In 1999, Brian Houston wrote a book called ‘You Need More Money’. On the back cover, Houston advertises that this book is about how people can “become a money magnet”.
He claims on the first page in his introduction,
“People love to quote the Bible when it comes to money, wealth and riches (and will sometimes do so out of context), but there is a fascinating verse in the book of Ecclesiastes that says it all:
A feast is made for laughter, and wine makes merry; but money answers everything.
If that’s a shock to see a statement like that in the Bible—check it out for yourself. That is exactly what it says: MONEY ANSWERS EVERYTHING!”
Brian Houston bases the entire introduction off that one scripture. Not only that, Brian Houston appears to base his entire book on this premise and it appears he has Hillsong apply to this false philosophy.
Ironically, Brian Houston takes the scripture in Ecclesiastes out of context. This is what the context is:
“Woe to you, O land, when your king is a child, and your princes feast in the morning! Happy are you, O land, when your king is the son of the nobility, and your princes feast at the proper time, for strength, and not for drunkenness!
Through sloth the roof sinks in, and through indolence the house leaks. Bread is made for laughter, and wine gladdens life, and money answers everything. Even in your thoughts, do not curse the king, nor in your bedroom curse the rich, for a bird of the air will carry your voice, or some winged creature tell the matter.”
What do you see? Is Ecclesiastes telling us “you need more money”? Or is it warning you of foolish leadership and what it looks like?
Here are some commentaries explaining what is happening in the above passage.
From the Pulpit Commentary:
Verse 19. – A feast is made for laughter, and wine maketh merry. Here is a cause of the decay spoken of above. The rulers spend in revelry and debauchery the time and energy which they ought to give to affairs of state. More literally, for merriment they make bread, and wine [that] cheereth life; i.e. they use God’s good gifts of bread and wine as means of intemperance and thoughtless pleasure. So a psalmist speaks of wine as making glad the heart of man (Psalm 104:15); and Ben-Sira says, “Wine is as good as life to a man, if it be drunk moderately: what life is there to a man that is without wine? for it was created to make men glad. Wine measurably drunk and in season bringeth gladness of the heart, and cheer fullness of the mind” (Ecclus. 31. [34.] 27, 28). But money answereth all things; i.e. grants all that such persons want. It requires money to provide rich food and costly wines; this they possess, and they are thus able to indulge their appetites to the utmost. It concerns them not how such resources are obtained – won by extortion from a starving people, exacted in exorbitant taxation, pillaged by unscrupulous instruments; they want gold to expend on their lusts, and they get it same-how, and with it all that in their view makes life worth living.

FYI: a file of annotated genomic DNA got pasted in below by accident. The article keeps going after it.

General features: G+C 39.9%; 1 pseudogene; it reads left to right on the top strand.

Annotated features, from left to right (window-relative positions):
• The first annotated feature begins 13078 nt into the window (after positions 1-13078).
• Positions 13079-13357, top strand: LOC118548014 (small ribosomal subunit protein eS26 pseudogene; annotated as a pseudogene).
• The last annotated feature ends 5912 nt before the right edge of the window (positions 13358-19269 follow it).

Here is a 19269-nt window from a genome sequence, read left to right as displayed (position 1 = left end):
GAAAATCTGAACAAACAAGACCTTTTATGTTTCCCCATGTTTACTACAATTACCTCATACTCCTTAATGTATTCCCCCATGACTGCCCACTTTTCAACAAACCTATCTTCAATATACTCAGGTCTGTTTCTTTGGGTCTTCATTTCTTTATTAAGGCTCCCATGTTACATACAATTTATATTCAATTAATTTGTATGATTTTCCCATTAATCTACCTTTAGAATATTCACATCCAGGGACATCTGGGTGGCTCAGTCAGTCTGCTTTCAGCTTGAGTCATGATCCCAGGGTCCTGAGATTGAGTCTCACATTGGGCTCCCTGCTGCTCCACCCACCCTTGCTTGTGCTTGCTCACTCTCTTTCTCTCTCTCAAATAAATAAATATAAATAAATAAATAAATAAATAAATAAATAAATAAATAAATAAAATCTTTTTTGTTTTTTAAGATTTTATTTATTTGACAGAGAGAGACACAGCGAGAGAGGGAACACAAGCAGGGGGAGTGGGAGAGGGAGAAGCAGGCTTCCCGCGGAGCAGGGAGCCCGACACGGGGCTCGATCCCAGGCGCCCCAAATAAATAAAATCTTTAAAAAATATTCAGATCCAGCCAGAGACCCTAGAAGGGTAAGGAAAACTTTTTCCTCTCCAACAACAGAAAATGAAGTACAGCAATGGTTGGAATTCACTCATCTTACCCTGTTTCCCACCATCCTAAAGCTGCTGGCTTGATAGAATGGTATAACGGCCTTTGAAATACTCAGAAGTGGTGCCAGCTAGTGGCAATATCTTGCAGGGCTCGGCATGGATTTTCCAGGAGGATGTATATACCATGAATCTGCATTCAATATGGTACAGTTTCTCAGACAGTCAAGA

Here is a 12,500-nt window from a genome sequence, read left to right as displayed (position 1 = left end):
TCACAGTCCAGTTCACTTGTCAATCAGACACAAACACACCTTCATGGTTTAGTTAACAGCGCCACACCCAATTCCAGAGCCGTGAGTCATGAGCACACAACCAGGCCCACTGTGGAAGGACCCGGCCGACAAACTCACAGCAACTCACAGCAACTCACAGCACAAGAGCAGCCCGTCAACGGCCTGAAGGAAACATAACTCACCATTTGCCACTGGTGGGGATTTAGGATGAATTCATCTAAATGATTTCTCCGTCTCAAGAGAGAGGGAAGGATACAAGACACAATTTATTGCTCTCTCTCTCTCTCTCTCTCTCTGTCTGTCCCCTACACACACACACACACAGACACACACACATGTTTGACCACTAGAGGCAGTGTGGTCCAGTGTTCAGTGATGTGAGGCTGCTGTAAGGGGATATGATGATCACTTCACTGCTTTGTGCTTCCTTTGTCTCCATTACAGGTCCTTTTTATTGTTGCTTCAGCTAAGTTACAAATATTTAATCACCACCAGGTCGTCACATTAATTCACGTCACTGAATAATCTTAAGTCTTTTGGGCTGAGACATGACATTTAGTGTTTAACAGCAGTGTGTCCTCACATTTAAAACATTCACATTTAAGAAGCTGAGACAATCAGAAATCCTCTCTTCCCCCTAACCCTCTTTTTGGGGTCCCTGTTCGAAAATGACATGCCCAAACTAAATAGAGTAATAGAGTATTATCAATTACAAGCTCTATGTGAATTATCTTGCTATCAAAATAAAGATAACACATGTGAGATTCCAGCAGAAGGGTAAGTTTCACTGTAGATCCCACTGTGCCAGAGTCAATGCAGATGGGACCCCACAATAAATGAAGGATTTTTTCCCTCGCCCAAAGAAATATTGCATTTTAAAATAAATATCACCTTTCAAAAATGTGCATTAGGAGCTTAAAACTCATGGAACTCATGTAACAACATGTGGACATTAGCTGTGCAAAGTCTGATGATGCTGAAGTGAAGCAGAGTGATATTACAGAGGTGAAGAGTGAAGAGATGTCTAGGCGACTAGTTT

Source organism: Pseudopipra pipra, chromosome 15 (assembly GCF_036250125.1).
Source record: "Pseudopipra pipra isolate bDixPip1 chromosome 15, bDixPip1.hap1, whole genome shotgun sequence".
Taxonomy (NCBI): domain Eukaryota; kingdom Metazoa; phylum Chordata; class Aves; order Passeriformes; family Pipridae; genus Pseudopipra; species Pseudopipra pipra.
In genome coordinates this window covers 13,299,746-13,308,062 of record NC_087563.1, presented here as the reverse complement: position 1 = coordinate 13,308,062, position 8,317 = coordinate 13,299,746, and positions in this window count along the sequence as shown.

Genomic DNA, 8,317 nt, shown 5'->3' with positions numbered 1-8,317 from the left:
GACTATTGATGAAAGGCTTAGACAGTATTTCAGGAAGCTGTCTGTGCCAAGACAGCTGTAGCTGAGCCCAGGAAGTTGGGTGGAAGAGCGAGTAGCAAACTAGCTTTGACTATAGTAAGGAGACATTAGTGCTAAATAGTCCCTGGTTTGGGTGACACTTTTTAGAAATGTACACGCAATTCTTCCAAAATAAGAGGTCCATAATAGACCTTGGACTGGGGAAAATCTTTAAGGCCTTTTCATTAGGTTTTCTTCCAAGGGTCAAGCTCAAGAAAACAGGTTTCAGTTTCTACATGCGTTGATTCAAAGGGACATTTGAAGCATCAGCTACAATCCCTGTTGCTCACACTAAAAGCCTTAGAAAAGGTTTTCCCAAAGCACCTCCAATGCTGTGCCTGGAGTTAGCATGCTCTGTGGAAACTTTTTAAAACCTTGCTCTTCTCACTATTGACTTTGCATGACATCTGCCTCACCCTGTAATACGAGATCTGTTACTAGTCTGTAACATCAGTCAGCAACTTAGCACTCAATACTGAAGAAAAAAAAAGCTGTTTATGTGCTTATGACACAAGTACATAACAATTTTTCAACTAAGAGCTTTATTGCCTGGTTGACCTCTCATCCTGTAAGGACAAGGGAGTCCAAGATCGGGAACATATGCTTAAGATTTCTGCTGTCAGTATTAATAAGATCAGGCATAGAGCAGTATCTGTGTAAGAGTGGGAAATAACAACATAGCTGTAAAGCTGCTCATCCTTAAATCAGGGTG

From Gills Exposition of the entire Bible: